Policies that create environments that support healthier eating, lower sodium consumption, and increased physical activity offer greater promise of reducing hypertension than does merely educating people about the dangers of high blood pressure, according to the Institute of Medicine’s “A Population-Based Policy and Systems Change Approach to Prevent and Control Hypertension.” And who could argue, when nearly one third of all U.S. adults have hypertension, which accounts for about 1 in 6 adult deaths annually.... Medical practice leaders are dissatisfied with Medicare’s Physician Quality Reporting Initiative (PQRI), according to the Medical Group Management Association’s recent member survey. The respondents cited arduous administrative challenges when trying to review feedback reports. And when those reports are reviewed, doctors express little to no satisfaction with the reports themselves.... Speaking of reports, a new one from the Department of Health and Human Services lists premium rate hikes requested by insurers in Connecticut, Maine, Michigan, Oregon, Rhode Island, and Washington. “America’s largest insurance companies have requested premium increases of 56 percent in Michigan, 24 percent in Connecticut, 23 percent in Maine, 20 percent in Oregon, and 16 percent in Rhode Island,” says HHS Secretary Kathleen Sebelius.
Managed Care’s Top Ten Articles of 2016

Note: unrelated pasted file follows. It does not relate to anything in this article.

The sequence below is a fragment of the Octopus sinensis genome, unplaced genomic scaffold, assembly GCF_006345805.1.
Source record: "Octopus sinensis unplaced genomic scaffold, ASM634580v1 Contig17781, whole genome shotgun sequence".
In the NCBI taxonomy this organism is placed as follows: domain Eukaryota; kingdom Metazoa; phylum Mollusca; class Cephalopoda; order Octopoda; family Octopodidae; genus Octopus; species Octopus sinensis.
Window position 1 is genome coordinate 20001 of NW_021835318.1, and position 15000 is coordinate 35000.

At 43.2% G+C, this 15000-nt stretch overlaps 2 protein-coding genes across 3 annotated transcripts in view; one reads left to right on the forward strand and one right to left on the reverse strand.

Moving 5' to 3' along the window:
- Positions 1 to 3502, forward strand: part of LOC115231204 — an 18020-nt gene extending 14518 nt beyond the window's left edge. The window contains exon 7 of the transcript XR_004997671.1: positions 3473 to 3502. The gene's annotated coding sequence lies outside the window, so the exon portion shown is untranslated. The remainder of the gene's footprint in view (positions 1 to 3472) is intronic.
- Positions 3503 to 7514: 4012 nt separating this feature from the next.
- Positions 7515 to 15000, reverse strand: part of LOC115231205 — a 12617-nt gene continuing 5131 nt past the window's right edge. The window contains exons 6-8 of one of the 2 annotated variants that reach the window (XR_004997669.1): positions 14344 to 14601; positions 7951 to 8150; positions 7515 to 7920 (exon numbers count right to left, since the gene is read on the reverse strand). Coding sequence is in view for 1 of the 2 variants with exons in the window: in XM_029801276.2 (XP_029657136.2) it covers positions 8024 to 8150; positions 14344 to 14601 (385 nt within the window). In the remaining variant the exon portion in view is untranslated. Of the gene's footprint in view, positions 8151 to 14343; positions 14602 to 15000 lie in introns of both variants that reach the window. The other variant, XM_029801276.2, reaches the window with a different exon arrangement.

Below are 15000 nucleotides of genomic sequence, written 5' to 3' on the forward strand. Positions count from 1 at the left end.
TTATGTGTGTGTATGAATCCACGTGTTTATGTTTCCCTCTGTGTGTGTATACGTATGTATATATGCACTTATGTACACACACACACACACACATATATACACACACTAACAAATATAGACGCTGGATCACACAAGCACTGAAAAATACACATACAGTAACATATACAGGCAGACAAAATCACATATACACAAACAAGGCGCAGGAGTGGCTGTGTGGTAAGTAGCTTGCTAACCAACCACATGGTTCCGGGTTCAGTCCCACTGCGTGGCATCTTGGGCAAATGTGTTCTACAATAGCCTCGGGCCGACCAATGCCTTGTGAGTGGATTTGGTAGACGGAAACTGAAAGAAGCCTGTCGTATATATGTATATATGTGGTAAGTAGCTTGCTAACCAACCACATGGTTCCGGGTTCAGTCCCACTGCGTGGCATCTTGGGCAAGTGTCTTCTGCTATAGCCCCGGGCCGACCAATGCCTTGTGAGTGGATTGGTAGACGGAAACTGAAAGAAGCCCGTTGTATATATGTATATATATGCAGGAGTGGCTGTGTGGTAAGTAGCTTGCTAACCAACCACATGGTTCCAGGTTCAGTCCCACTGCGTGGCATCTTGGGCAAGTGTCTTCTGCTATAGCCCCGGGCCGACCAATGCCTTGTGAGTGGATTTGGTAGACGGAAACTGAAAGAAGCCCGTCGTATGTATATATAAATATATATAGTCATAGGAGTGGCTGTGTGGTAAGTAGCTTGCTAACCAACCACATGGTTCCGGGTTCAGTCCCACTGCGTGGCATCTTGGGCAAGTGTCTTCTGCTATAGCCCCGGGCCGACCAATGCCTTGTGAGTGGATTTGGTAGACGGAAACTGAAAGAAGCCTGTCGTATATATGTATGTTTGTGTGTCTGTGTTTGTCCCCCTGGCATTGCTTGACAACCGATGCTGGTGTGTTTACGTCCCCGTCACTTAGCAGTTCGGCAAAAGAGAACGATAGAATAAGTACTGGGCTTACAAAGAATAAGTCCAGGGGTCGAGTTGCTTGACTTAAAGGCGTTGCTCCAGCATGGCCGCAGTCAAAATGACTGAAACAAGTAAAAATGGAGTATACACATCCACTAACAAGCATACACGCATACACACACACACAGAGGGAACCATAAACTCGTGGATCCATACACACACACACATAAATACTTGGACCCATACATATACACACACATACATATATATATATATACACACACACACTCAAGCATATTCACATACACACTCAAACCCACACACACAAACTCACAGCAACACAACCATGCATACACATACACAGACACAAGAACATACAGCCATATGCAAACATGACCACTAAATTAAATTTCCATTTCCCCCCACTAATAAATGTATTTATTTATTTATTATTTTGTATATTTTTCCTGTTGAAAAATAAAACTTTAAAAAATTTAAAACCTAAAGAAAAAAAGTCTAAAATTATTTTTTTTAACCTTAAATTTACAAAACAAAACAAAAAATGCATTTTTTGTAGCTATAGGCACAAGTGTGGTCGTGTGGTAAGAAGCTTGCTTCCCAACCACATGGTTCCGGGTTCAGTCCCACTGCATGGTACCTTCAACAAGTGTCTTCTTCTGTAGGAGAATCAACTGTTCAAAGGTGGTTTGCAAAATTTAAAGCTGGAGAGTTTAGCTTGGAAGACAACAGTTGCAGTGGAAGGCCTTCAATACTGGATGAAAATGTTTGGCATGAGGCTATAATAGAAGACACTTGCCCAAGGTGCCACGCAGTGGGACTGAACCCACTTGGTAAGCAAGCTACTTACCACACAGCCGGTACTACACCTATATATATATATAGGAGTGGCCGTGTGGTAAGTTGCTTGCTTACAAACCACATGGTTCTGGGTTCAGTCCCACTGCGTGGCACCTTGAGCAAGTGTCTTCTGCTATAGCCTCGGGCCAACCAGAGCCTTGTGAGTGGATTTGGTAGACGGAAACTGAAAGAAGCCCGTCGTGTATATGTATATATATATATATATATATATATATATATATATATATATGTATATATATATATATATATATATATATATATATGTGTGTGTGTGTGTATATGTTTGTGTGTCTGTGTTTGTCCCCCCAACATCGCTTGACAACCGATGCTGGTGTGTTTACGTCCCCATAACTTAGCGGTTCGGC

There’s a lot more going on in health care than mergers (Aetna-Humana, Anthem-Cigna) creating huge players. Hundreds of insurers operate in 50 different states. Self-insured employers, ACA public exchanges, Medicare Advantage, and Medicaid managed care plans crowd an increasingly complex market.
They bring a different mindset. They’re willing to work in teams and focus on the sort of evidence-based medicine that can guide health care’s transformation into a system based on value. One question: How well will this new generation of data-driven MDs deal with patients?
A flood of tests have insurers ramping up prior authorization and utilization review. Information overload is a problem. As doctors struggle to keep up, health plans need to get ahead of the development of the technology in order to successfully manage genetic testing appropriately.
More companies are self-insuring—and it’s not just large employers that are striking out on their own. The percentage of employers who fully self-insure increased by 44% in 1999 to 63% in 2015. Self-insurance may give employers more control over benefit packages, and stop-loss protects them against uncapped liability.